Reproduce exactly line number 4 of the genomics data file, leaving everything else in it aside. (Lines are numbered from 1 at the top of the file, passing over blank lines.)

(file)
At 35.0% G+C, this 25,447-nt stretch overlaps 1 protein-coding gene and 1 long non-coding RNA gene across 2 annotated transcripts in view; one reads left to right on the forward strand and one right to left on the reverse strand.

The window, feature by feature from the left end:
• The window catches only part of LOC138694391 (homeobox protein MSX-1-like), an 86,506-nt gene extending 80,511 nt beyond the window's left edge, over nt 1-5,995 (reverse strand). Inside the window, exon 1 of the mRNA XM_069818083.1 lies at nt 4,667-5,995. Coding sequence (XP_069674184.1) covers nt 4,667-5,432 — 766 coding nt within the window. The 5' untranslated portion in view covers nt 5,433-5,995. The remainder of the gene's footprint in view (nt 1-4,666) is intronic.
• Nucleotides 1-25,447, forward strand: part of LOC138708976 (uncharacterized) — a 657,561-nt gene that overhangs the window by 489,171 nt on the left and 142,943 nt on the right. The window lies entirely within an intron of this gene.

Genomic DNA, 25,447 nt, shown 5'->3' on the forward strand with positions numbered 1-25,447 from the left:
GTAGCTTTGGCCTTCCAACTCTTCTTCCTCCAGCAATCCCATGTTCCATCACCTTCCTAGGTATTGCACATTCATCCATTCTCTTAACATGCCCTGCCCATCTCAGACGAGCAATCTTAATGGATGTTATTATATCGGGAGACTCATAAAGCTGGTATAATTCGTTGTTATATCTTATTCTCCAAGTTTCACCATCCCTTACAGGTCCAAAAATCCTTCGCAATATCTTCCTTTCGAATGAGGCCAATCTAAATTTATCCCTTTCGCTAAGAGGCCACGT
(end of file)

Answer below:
• Nucleotides 1-25,447, forward strand: part of LOC138708976 (uncharacterized) — a 657,561-nt gene that overhangs the window by 489,171 nt on the left and 142,943 nt on the right. The window lies entirely within an intron of this gene.